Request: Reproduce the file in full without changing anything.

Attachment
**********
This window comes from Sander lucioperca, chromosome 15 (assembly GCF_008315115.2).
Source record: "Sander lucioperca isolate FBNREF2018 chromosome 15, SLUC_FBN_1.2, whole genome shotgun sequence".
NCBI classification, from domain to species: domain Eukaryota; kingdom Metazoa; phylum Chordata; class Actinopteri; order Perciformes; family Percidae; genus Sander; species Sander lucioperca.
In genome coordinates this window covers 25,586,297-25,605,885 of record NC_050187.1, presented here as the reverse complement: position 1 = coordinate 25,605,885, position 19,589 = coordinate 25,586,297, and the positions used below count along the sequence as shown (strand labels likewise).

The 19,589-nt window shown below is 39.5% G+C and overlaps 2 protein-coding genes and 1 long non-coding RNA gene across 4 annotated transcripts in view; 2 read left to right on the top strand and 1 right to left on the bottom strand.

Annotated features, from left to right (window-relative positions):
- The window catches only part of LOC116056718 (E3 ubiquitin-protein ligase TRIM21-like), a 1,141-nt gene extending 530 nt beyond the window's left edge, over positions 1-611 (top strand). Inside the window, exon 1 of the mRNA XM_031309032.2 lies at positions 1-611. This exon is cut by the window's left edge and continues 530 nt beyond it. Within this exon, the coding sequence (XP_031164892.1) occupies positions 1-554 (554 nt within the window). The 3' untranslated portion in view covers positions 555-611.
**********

This window comes from Sander lucioperca, chromosome 15 (assembly GCF_008315115.2).
Source record: "Sander lucioperca isolate FBNREF2018 chromosome 15, SLUC_FBN_1.2, whole genome shotgun sequence".
NCBI classification, from domain to species: domain Eukaryota; kingdom Metazoa; phylum Chordata; class Actinopteri; order Perciformes; family Percidae; genus Sander; species Sander lucioperca.
In genome coordinates this window covers 25,586,297-25,605,885 of record NC_050187.1, presented here as the reverse complement: position 1 = coordinate 25,605,885, position 19,589 = coordinate 25,586,297, and the positions used below count along the sequence as shown (strand labels likewise).

The 19,589-nt window shown below is 39.5% G+C and overlaps 2 protein-coding genes and 1 long non-coding RNA gene across 4 annotated transcripts in view; 2 read left to right on the top strand and 1 right to left on the bottom strand.

Annotated features, from left to right (window-relative positions):
- The window catches only part of LOC116056718 (E3 ubiquitin-protein ligase TRIM21-like), a 1,141-nt gene extending 530 nt beyond the window's left edge, over positions 1-611 (top strand). Inside the window, exon 1 of the mRNA XM_031309032.2 lies at positions 1-611. This exon is cut by the window's left edge and continues 530 nt beyond it. Within this exon, the coding sequence (XP_031164892.1) occupies positions 1-554 (554 nt within the window). The 3' untranslated portion in view covers positions 555-611.